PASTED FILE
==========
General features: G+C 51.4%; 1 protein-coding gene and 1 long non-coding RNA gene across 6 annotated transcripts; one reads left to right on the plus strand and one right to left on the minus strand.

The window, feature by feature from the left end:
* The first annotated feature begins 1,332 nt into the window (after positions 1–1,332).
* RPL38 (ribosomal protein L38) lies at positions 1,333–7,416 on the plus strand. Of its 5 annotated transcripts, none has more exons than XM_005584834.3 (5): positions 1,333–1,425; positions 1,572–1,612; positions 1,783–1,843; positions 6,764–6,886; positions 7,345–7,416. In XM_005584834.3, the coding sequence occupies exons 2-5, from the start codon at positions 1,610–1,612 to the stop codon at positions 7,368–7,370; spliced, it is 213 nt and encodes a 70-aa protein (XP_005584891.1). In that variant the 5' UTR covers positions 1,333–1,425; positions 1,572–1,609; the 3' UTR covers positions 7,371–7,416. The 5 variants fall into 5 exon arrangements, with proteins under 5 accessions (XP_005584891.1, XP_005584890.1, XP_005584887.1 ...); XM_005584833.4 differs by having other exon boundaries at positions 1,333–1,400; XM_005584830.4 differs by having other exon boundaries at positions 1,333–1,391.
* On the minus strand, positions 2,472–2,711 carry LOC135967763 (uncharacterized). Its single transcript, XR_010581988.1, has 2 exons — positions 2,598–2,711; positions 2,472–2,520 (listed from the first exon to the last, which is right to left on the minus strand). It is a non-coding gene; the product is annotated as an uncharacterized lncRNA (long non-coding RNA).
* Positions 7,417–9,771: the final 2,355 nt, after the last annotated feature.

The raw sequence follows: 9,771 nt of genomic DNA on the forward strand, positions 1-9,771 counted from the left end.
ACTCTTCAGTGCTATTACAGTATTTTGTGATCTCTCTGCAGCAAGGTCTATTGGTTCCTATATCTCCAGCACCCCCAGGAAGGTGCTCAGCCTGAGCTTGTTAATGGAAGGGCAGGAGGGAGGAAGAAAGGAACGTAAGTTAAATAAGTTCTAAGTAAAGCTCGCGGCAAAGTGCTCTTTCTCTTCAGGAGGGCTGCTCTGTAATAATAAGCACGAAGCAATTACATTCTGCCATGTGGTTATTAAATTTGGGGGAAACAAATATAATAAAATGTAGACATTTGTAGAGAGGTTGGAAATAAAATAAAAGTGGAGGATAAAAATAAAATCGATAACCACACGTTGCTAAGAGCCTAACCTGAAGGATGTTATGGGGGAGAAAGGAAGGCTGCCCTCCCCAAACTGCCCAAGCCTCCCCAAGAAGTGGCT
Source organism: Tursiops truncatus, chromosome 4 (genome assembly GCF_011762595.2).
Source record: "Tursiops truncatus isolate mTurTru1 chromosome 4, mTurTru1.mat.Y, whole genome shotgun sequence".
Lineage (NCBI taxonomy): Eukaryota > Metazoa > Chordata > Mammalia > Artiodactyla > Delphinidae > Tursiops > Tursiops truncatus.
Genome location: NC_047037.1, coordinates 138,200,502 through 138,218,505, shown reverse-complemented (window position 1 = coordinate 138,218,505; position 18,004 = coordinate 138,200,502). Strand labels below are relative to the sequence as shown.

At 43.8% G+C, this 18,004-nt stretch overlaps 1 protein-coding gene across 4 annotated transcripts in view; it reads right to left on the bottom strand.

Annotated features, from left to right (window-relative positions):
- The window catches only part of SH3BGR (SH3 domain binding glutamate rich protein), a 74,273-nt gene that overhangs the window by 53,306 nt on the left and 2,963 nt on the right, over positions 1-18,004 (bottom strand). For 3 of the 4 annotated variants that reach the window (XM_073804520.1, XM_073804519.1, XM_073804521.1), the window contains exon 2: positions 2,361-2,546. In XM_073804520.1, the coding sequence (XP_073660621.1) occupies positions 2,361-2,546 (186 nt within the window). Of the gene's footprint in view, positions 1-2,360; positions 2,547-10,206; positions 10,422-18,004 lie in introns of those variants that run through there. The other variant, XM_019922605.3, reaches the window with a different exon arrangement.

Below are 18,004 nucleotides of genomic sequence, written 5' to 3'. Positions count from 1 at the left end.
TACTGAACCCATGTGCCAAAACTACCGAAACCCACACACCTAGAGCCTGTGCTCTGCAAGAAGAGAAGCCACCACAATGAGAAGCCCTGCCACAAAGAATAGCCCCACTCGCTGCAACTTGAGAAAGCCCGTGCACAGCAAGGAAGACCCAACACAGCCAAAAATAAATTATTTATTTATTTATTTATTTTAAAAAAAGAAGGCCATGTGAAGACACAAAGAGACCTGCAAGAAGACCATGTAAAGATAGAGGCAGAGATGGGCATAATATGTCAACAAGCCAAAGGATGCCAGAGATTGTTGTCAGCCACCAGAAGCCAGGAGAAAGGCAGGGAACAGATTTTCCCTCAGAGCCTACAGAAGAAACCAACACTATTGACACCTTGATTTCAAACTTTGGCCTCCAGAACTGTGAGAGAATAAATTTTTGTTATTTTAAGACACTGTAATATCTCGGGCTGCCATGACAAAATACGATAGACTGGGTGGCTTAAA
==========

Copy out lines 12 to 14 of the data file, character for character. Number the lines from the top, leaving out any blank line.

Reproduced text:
Genome location: NC_047037.1, coordinates 138,200,502 through 138,218,505, shown reverse-complemented (window position 1 = coordinate 138,218,505; position 18,004 = coordinate 138,200,502). Strand labels below are relative to the sequence as shown.

At 43.8% G+C, this 18,004-nt stretch overlaps 1 protein-coding gene across 4 annotated transcripts in view; it reads right to left on the bottom strand.

Annotated features, from left to right (window-relative positions):